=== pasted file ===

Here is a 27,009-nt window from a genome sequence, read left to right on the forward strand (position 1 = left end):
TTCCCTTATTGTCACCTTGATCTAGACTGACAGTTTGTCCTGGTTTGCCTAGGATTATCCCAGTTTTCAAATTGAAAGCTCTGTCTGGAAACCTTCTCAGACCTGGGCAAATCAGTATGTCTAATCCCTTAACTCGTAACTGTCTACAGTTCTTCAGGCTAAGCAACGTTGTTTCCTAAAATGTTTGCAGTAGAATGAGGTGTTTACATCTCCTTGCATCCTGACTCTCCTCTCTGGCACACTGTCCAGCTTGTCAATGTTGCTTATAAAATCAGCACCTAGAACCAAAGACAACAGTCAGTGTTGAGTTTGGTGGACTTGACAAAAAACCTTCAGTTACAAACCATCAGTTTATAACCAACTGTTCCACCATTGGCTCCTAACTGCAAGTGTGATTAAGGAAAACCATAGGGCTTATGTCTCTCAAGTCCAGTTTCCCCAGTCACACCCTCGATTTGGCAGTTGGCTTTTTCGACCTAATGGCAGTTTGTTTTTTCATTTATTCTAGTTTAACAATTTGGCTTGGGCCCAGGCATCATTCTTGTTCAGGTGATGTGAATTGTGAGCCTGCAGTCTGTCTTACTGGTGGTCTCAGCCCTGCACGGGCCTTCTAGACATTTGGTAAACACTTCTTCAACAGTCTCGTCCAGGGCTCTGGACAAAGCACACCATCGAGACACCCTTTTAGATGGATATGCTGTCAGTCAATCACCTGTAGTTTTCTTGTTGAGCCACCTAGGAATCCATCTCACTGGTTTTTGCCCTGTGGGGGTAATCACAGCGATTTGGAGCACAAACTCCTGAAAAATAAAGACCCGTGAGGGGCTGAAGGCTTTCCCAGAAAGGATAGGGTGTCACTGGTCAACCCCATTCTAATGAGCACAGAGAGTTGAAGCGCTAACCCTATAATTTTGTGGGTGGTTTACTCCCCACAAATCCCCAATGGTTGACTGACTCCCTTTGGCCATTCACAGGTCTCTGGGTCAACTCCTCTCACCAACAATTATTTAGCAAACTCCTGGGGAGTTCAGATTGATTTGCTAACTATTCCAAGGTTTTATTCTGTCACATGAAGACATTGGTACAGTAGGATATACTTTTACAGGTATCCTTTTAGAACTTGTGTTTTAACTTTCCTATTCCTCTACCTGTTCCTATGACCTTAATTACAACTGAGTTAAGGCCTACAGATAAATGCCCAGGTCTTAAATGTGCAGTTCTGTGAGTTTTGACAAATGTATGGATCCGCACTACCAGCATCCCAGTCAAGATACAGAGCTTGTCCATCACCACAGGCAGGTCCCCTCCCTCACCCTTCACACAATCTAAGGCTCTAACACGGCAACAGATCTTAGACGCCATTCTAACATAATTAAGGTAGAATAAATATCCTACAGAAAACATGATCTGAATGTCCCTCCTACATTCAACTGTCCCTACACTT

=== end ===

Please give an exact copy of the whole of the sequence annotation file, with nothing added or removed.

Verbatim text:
Here is a 27,009-nt window from a genome sequence, read left to right on the forward strand (position 1 = left end):
TTCCCTTATTGTCACCTTGATCTAGACTGACAGTTTGTCCTGGTTTGCCTAGGATTATCCCAGTTTTCAAATTGAAAGCTCTGTCTGGAAACCTTCTCAGACCTGGGCAAATCAGTATGTCTAATCCCTTAACTCGTAACTGTCTACAGTTCTTCAGGCTAAGCAACGTTGTTTCCTAAAATGTTTGCAGTAGAATGAGGTGTTTACATCTCCTTGCATCCTGACTCTCCTCTCTGGCACACTGTCCAGCTTGTCAATGTTGCTTATAAAATCAGCACCTAGAACCAAAGACAACAGTCAGTGTTGAGTTTGGTGGACTTGACAAAAAACCTTCAGTTACAAACCATCAGTTTATAACCAACTGTTCCACCATTGGCTCCTAACTGCAAGTGTGATTAAGGAAAACCATAGGGCTTATGTCTCTCAAGTCCAGTTTCCCCAGTCACACCCTCGATTTGGCAGTTGGCTTTTTCGACCTAATGGCAGTTTGTTTTTTCATTTATTCTAGTTTAACAATTTGGCTTGGGCCCAGGCATCATTCTTGTTCAGGTGATGTGAATTGTGAGCCTGCAGTCTGTCTTACTGGTGGTCTCAGCCCTGCACGGGCCTTCTAGACATTTGGTAAACACTTCTTCAACAGTCTCGTCCAGGGCTCTGGACAAAGCACACCATCGAGACACCCTTTTAGATGGATATGCTGTCAGTCAATCACCTGTAGTTTTCTTGTTGAGCCACCTAGGAATCCATCTCACTGGTTTTTGCCCTGTGGGGGTAATCACAGCGATTTGGAGCACAAACTCCTGAAAAATAAAGACCCGTGAGGGGCTGAAGGCTTTCCCAGAAAGGATAGGGTGTCACTGGTCAACCCCATTCTAATGAGCACAGAGAGTTGAAGCGCTAACCCTATAATTTTGTGGGTGGTTTACTCCCCACAAATCCCCAATGGTTGACTGACTCCCTTTGGCCATTCACAGGTCTCTGGGTCAACTCCTCTCACCAACAATTATTTAGCAAACTCCTGGGGAGTTCAGATTGATTTGCTAACTATTCCAAGGTTTTATTCTGTCACATGAAGACATTGGTACAGTAGGATATACTTTTACAGGTATCCTTTTAGAACTTGTGTTTTAACTTTCCTATTCCTCTACCTGTTCCTATGACCTTAATTACAACTGAGTTAAGGCCTACAGATAAATGCCCAGGTCTTAAATGTGCAGTTCTGTGAGTTTTGACAAATGTATGGATCCGCACTACCAGCATCCCAGTCAAGATACAGAGCTTGTCCATCACCACAGGCAGGTCCCCTCCCTCACCCTTCACACAATCTAAGGCTCTAACACGGCAACAGATCTTAGACGCCATTCTAACATAATTAAGGTAGAATAAATATCCTACAGAAAACATGATCTGAATGTCCCTCCTACATTCAACTGTCCCTACACTT